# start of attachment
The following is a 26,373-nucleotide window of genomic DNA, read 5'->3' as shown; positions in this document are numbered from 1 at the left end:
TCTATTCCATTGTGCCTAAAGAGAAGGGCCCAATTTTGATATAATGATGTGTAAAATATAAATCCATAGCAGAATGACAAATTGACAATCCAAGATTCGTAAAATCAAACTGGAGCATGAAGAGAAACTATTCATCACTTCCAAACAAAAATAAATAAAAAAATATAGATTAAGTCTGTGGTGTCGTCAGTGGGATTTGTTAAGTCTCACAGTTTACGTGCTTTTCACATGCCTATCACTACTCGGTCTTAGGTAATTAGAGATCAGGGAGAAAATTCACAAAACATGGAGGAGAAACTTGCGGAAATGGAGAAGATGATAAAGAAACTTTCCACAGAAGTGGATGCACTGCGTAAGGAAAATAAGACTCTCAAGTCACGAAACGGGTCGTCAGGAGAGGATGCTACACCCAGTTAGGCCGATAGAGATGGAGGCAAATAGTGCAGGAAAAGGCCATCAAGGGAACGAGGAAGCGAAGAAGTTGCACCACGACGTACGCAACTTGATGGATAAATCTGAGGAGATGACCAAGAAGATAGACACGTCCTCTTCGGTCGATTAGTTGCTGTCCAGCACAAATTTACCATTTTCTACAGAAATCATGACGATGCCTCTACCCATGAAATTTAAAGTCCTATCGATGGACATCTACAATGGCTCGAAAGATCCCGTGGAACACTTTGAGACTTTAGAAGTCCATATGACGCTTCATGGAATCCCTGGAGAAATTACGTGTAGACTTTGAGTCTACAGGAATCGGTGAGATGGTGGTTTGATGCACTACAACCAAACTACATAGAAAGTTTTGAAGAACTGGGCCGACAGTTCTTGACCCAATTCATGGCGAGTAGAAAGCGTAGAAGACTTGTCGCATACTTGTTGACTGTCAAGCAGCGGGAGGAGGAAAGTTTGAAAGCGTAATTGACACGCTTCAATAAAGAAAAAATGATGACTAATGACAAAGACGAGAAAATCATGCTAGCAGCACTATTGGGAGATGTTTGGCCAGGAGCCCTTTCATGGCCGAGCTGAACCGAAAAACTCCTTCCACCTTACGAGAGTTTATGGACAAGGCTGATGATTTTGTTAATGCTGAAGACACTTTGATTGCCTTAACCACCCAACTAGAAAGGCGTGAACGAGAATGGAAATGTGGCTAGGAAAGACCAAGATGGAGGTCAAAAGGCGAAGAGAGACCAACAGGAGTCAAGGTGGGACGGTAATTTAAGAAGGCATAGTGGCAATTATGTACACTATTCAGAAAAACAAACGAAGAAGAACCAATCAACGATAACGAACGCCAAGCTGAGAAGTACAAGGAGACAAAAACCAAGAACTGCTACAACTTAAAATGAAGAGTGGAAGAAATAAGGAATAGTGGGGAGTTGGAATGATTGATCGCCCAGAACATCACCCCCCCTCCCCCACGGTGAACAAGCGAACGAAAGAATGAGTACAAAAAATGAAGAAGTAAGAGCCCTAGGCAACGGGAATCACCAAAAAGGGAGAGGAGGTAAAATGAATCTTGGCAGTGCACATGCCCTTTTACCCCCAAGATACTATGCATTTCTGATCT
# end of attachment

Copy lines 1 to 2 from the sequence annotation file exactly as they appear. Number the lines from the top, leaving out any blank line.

The following is a 26,373-nucleotide window of genomic DNA, read 5'->3' as shown; positions in this document are numbered from 1 at the left end:
TCTATTCCATTGTGCCTAAAGAGAAGGGCCCAATTTTGATATAATGATGTGTAAAATATAAATCCATAGCAGAATGACAAATTGACAATCCAAGATTCGTAAAATCAAACTGGAGCATGAAGAGAAACTATTCATCACTTCCAAACAAAAATAAATAAAAAAATATAGATTAAGTCTGTGGTGTCGTCAGTGGGATTTGTTAAGTCTCACAGTTTACGTGCTTTTCACATGCCTATCACTACTCGGTCTTAGGTAATTAGAGATCAGGGAGAAAATTCACAAAACATGGAGGAGAAACTTGCGGAAATGGAGAAGATGATAAAGAAACTTTCCACAGAAGTGGATGCACTGCGTAAGGAAAATAAGACTCTCAAGTCACGAAACGGGTCGTCAGGAGAGGATGCTACACCCAGTTAGGCCGATAGAGATGGAGGCAAATAGTGCAGGAAAAGGCCATCAAGGGAACGAGGAAGCGAAGAAGTTGCACCACGACGTACGCAACTTGATGGATAAATCTGAGGAGATGACCAAGAAGATAGACACGTCCTCTTCGGTCGATTAGTTGCTGTCCAGCACAAATTTACCATTTTCTACAGAAATCATGACGATGCCTCTACCCATGAAATTTAAAGTCCTATCGATGGACATCTACAATGGCTCGAAAGATCCCGTGGAACACTTTGAGACTTTAGAAGTCCATATGACGCTTCATGGAATCCCTGGAGAAATTACGTGTAGACTTTGAGTCTACAGGAATCGGTGAGATGGTGGTTTGATGCACTACAACCAAACTACATAGAAAGTTTTGAAGAACTGGGCCGACAGTTCTTGACCCAATTCATGGCGAGTAGAAAGCGTAGAAGACTTGTCGCATACTTGTTGACTGTCAAGCAGCGGGAGGAGGAAAGTTTGAAAGCGTAATTGACACGCTTCAATAAAGAAAAAATGATGACTAATGACAAAGACGAGAAAATCATGCTAGCAGCACTATTGGGAGATGTTTGGCCAGGAGCCCTTTCATGGCCGAGCTGAACCGAAAAACTCCTTCCACCTTACGAGAGTTTATGGACAAGGCTGATGATTTTGTTAATGCTGAAGACACTTTGATTGCCTTAACCACCCAACTAGAAAGGCGTGAACGAGAATGGAAATGTGGCTAGGAAAGACCAAGATGGAGGTCAAAAGGCGAAGAGAGACCAACAGGAGTCAAGGTGGGACGGTAATTTAAGAAGGCATAGTGGCAATTATGTACACTATTCAGAAAAACAAACGAAGAAGAACCAATCAACGATAACGAACGCCAAGCTGAGAAGTACAAGGAGACAAAAACCAAGAACTGCTACAACTTAAAATGAAGAGTGGAAGAAATAAGGAATAGTGGGGAGTTGGAATGATTGATCGCCCAGAACATCACCCCCCCTCCCCCACGGTGAACAAGCGAACGAAAGAATGAGTACAAAAAATGAAGAAGTAAGAGCCCTAGGCAACGGGAATCACCAAAAAGGGAGAGGAGGTAAAATGAATCTTGGCAGTGCACATGCCCTTTTACCCCCAAGATACTATGCATTTCTGATCT